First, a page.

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    Right after the fall of Saddam, there was an attempt to rebuild the infrastructure but the continued fighting undid it all. I know that Iraqis complain about the lack of running water and electricity, but most of the time those utilities have been blown up again by Iraqis. How do you keep redoing things?
     
  5. mamab

    mamab New Member

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    I think we've come a point where the US has given as much as we can to help rebuild the infrastructure of the country. Every time we help get something up and running, the Iraqis bomb it and tear it up again. How much longer is that going to happen? And how much longer are we going to throw good money after bad?
     
  6. framed

    framed New Member

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    Put yourself in their shoes. If someone came to your town, blew up the power plants, cut off the water, maybe killed a relative or two of yours, how would you react? What would they have to do to get you to trust them? If you were them, would you stop fighting at this point?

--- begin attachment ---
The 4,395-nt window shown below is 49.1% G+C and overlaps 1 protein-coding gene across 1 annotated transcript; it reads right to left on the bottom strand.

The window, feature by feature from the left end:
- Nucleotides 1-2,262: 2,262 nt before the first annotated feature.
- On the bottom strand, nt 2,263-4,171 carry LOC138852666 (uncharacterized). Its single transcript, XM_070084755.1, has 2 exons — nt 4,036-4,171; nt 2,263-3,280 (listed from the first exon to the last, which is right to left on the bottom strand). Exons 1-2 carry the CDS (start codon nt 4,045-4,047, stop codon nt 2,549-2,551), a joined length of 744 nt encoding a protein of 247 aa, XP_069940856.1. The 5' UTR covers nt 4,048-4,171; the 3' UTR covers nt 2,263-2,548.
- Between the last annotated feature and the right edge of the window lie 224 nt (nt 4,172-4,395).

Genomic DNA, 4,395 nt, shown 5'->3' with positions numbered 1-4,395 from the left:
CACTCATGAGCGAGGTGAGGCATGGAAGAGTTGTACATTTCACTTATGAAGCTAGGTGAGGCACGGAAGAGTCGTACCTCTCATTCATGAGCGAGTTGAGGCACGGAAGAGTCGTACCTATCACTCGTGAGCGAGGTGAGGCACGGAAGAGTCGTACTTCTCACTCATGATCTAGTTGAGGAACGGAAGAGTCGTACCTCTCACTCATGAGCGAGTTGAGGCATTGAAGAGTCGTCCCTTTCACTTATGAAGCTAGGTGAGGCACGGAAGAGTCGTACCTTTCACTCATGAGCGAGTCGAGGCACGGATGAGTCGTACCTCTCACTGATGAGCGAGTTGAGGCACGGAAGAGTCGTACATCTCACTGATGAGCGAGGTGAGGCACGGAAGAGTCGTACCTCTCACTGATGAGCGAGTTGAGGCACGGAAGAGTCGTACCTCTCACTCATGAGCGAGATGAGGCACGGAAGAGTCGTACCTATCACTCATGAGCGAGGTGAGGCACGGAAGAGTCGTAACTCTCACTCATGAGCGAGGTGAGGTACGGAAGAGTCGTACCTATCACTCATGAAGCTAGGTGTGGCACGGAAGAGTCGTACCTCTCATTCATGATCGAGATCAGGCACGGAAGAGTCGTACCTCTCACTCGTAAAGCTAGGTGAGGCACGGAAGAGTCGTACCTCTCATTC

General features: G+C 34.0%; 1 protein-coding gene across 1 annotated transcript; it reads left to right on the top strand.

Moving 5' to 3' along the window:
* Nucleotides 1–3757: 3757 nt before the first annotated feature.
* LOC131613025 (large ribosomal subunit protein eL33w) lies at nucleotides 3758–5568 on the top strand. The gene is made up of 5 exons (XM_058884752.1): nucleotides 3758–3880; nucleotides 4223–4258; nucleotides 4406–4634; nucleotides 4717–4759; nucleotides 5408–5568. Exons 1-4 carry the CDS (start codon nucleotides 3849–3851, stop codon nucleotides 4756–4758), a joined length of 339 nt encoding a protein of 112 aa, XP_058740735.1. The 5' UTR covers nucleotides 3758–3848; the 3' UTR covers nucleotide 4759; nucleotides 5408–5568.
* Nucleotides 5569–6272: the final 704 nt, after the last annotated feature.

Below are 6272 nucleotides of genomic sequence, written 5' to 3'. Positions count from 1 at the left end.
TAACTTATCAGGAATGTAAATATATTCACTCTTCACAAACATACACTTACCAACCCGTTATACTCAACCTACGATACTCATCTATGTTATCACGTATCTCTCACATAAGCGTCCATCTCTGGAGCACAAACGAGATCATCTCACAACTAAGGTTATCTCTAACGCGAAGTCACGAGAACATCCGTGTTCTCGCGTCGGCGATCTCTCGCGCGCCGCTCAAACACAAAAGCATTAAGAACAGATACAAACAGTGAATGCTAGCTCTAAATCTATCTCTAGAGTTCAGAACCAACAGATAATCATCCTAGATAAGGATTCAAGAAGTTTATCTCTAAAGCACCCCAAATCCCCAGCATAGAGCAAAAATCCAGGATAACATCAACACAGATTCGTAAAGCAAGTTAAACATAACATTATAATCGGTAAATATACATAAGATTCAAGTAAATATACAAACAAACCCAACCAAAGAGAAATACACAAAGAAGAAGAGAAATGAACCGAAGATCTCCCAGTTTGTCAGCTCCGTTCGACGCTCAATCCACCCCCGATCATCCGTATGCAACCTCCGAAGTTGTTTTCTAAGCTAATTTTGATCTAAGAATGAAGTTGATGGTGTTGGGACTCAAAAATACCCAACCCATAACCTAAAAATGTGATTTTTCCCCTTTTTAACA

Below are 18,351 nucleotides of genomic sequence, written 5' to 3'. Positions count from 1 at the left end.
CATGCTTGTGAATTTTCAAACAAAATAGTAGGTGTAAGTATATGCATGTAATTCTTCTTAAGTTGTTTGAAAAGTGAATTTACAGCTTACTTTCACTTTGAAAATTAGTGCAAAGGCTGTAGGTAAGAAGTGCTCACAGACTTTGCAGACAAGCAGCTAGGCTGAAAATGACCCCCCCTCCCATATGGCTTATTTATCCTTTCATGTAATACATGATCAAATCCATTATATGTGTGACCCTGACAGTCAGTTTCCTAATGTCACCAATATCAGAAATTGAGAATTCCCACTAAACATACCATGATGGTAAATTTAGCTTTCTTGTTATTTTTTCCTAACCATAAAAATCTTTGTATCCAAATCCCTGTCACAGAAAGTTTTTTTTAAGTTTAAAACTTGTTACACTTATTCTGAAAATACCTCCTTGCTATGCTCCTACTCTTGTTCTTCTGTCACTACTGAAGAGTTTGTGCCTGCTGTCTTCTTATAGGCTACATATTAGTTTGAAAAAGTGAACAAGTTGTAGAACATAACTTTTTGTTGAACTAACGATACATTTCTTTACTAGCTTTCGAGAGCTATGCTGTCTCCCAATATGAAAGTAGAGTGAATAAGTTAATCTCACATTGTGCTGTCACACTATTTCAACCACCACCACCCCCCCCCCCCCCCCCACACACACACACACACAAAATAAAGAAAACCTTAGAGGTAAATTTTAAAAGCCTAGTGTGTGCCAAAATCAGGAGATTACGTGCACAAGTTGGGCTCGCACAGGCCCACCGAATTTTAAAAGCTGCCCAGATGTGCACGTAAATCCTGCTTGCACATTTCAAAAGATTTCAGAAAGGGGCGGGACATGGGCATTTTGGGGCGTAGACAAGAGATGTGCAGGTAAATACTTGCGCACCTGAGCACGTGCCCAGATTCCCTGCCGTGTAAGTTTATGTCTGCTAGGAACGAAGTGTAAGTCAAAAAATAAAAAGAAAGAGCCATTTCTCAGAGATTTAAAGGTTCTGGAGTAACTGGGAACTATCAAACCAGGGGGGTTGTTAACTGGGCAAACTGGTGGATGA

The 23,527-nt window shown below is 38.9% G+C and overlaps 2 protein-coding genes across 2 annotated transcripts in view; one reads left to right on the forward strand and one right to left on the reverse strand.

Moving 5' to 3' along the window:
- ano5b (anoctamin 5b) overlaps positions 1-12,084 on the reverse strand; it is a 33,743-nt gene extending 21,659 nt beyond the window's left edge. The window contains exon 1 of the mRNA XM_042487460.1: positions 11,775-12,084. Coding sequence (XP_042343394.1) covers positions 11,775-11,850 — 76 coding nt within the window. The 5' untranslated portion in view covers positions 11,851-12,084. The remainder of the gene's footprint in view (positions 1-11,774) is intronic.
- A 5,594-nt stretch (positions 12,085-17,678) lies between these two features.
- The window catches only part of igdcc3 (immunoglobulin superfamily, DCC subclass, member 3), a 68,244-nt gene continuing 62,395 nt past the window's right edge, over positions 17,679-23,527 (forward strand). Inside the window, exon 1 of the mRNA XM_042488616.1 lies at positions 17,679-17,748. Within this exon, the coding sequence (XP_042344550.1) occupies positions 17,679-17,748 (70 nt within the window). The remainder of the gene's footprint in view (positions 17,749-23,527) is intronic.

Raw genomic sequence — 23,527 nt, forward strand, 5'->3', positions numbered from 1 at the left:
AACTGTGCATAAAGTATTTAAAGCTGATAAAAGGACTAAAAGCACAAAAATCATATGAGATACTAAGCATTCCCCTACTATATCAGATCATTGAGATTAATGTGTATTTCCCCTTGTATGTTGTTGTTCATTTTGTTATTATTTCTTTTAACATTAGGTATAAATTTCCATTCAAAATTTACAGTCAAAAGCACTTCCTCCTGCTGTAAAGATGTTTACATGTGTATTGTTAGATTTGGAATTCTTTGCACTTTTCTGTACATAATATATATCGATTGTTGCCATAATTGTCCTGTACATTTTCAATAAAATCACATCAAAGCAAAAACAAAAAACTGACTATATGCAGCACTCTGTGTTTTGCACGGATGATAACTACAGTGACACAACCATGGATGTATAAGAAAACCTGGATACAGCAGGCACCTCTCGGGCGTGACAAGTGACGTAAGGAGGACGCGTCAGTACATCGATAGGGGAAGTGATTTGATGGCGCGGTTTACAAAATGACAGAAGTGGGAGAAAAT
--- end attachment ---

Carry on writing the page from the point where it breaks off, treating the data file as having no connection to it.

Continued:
I just think 1 billion in rebuilding money is a drop in the bucket compared to the amount we've spent (hundreds of billions) destroying them. We aren't going to win any hearts and minds by continuing on that path. Its not like America coming to their country was a good thing and they're just too blind to see it. We've ruined a lot of lives there without making anything better. I think we have an obligation to seriously attempt to clean up our mess.

    We need to change their minds about evil America. Shoving more troops with more guns in their faces inst going to do that. Building schools and hospitals and getting basic services up and running just might.
     
  7. vicki2

    vicki2 New Member

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    If only it were that easy. It isn't! You build schools and hospitals and get the water running (as we have done time and time again) and they blow it up.
     
  8. framed

    framed New Member